Hallie Kuhlman sprinting, training her way into Kansas record books
Wallace County (Sharon Springs, Kan.) junior uses innovative training to get unique results
As she crouched in the starting blocks for the final race of her sophomore season, the 200 meters, sprinter Hallie Kuhlman could feel her nerves building.
To calm herself down, she zeroed in on the moment. It didn’t matter that she’d already won the 100-, 400- and 800-meter races (that same day!). No way did she expect to finish first, she just wanted to run a good race.
Get started on Hallie's exercise program
Seconds later — 26.32 to be exact — Hallie powered past the finish line and, for the first time in Kansas State Track and Field’s 100-year history, wrapped up back-to-back state championships in the 100, 400, 800—and now, 200—meters.
“That was really cool and exciting,” says Hallie, in her typically modest fashion. “I’m always thankful for what God has given me the chance to do. This is one of those things.”
Um, kind of an amazing thing, we’d say.
Oh yeah, and did we mention that this 16-year old running star is now an eight-time Kansas state track champ? It’s a gi-normous achievement for this tiny-town girl from Sharon Springs, Kansas, a farming community of just 800 residents, about 200 miles southeast of Denver.
Hallie Kuhlman (center) shares a smile with her cousin Dayna Kuhlman (left) and her sister Audra.
“I love this little town,” says Hallie, who’s one of 59 students at Wallace County High School.
Adds her mom, Karen, who moved there from nearby Oakley with Hallie’s dad, Ken, in 1991, “What I like about it is everyone is concerned for you. The whole community is involved with these kids.”
Hallie’s speed and spirit surfaced early on, during her grade school’s annual play-day sprints and obstacle courses, where she regularly beat out both the boys and girls. (Her favorite event? The 25-meter dash, of course.) By the time she was in the fourth grade, her instinctive running abilities had prompted her dad to sign her up for AAU track meets.
“It was something that came naturally to me,” Hallie says. “I loved just going out and running, and I’m not myself when I don’t do it.”
Within three short years, Hallie’s pace and technique had advanced noticeably. Not to mention her grit and determination. Her dad remembers telling her about a coach who once made him do 25 fingertip push-ups with his feet raised on a bench.
“Within a month, she came into the room and said ‘Dad, I did it!’” says Ken, remembering how Hallie, then 12, dropped to the floor, her feet up on the ottoman, and knocked out 25 fingertip push-ups right in front of him.
These days, that same tenacity still carries Hallie through all of her toughest races.
“When that monkey jumps on her back (at the far end of a 400m race), she just drives right through it,” says Kevin Ayers, her high school track and strength coach. “You can see it on her face… It’s amazing what happens when you have this level of talent and work ethic.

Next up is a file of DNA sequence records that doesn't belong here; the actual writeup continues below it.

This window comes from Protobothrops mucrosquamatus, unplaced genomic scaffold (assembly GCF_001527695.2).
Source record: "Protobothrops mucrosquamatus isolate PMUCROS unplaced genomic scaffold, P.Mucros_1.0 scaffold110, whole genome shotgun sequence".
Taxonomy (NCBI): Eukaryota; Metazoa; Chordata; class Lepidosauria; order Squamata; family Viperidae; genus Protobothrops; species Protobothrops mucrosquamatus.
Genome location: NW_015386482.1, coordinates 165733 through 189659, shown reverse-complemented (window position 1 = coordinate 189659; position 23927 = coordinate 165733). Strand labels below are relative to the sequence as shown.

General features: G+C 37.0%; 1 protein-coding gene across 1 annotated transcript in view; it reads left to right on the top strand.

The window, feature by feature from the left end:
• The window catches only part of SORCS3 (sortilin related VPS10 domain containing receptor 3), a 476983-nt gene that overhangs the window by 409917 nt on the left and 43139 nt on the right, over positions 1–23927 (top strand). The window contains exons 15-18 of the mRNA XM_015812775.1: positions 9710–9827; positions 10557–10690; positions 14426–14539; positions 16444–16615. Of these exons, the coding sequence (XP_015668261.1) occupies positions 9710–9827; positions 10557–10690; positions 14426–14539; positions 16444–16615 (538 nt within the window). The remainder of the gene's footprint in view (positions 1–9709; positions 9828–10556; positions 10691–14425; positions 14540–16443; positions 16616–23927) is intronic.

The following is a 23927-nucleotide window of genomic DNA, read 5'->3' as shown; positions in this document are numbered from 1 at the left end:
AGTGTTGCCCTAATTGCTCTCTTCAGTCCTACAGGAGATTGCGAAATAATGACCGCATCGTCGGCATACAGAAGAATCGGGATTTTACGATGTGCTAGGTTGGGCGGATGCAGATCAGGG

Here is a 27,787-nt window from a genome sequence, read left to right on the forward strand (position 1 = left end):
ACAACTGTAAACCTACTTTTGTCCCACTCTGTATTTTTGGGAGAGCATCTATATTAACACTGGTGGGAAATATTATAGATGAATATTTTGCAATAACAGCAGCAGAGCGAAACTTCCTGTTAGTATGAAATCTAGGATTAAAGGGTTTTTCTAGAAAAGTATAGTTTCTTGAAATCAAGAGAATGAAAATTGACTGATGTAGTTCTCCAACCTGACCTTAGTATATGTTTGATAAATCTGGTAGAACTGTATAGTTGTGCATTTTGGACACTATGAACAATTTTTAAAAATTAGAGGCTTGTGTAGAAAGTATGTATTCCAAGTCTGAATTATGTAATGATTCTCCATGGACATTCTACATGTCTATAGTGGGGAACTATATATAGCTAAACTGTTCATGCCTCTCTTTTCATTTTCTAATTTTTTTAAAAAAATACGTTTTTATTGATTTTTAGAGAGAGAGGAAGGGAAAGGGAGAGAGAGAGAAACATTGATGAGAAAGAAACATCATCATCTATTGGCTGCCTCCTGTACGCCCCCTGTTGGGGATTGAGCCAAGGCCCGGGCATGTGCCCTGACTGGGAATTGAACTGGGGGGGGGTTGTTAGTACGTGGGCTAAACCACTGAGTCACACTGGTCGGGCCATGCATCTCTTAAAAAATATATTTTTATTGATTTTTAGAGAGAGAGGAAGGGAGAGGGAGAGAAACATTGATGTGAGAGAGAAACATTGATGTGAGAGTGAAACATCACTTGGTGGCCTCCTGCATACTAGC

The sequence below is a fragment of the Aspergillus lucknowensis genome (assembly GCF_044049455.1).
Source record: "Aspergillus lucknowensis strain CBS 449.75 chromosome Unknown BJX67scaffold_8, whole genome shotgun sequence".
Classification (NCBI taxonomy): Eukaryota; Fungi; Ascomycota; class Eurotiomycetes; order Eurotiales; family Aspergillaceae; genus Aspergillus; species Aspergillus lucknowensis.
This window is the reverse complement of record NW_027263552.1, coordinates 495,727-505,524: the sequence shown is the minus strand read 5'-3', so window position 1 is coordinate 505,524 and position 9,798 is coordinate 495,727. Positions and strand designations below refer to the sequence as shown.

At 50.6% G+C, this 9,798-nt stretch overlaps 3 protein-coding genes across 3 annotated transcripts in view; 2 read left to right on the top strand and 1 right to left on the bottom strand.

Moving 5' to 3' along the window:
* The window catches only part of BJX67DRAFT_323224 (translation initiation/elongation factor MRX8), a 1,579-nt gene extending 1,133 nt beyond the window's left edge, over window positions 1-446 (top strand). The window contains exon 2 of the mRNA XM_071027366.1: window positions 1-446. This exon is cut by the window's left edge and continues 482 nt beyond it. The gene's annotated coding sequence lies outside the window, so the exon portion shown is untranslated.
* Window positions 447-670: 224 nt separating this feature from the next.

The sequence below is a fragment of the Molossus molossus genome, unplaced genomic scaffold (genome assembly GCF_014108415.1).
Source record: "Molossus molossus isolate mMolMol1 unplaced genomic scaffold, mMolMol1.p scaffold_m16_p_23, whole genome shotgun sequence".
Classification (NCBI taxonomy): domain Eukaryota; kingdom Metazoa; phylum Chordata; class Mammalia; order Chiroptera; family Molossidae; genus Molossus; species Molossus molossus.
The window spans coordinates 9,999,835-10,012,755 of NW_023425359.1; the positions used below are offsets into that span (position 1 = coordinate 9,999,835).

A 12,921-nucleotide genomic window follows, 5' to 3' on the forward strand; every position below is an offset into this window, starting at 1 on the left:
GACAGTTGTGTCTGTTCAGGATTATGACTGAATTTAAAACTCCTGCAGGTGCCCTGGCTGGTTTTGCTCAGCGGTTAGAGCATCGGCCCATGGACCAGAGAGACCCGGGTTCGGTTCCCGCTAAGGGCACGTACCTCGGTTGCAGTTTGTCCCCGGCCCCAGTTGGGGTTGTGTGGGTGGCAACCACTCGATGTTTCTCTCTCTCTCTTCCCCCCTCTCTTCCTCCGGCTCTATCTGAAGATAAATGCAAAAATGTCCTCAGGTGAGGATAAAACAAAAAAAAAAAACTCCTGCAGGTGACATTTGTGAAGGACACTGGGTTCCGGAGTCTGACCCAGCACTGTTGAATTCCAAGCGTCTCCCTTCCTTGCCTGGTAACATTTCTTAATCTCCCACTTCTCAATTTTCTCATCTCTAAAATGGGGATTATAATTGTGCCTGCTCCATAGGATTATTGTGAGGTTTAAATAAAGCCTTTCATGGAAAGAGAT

“I’ll only coach one like her in my entire career.”
Brian MacKenzie, the founder of CrossFit Endurance, coached Hallie (who trains, in part, using his program) during a weekend certification seminar in April 2009.
“She’s probably the most determined, gifted and motivated athlete I’ve seen,” he says.
Hallie definitely appreciates all the praise and attention, but her growing collection of winning medals, trophies and recordbreaking times is also a source of stress and anxiety. It’s tough enough winning four state championships in one year, let alone doing it twice in a row.
How about three or four times?
“That’s a good goal to have,” she says, “but it brings a lot of pressure” — which Hallie, like many elite athletes, puts on herself. “It always disappoints me when I can’t do something,” she says. “If I have a bad day at the track, it’s just not fun for me.”
Not surprisingly, she finds relief and focus when she trains. This winter, she’ll hit it harder than ever before, using an intense workout regimen based on CrossFit.
A core strength and conditioning program to develop athletic performance, Ayers introduced it to his students at Wallace County High in 2005. Hallie’s grueling routine might call for three rounds of 21, 15 and 9 reps of 75-pound thrusters and pull-ups on one day; then two squats per minute for 10 minutes, using 70 percent of her maximum squat weight, on the next. It’s raised her overall performance level considerably and, since most of these circuits are done quickly, with minimal rest in between, CrossFit has hugely improved Hallie’s ability to recover, too. (No small advantage when you’re running 3-4 races at every meet!)
“I’ve gotten increasingly stronger with CrossFit,” says Hallie. “I really like it, and feel like I’m getting something accomplished when I do it.”
During her ‘offseason,’ Hallie plays basketball and volleyball, and competes as a state champion powerlifter. When she’s not pushing her limits in the gym or maintaining her 4.0 GPA, Hallie hangs out with her friends on Saturday nights — driving “all around town, wherever,” she says.
She also attends mass with her family every Wednesday evening, where she helps lead her mom’s choir group, before going on to youth Bible class.
Looking ahead to the April track season and another round of state competitions, Hallie plans to improve her times — and work on keeping her cool under pressure.
“I’m going to try to relax, and not over think it,” she says. “As long as I can do my best, I’m not going to worry about anything else. The state meet isn’t what matters, I don’t know — that’s just not what’s important.”
We couldn’t agree more.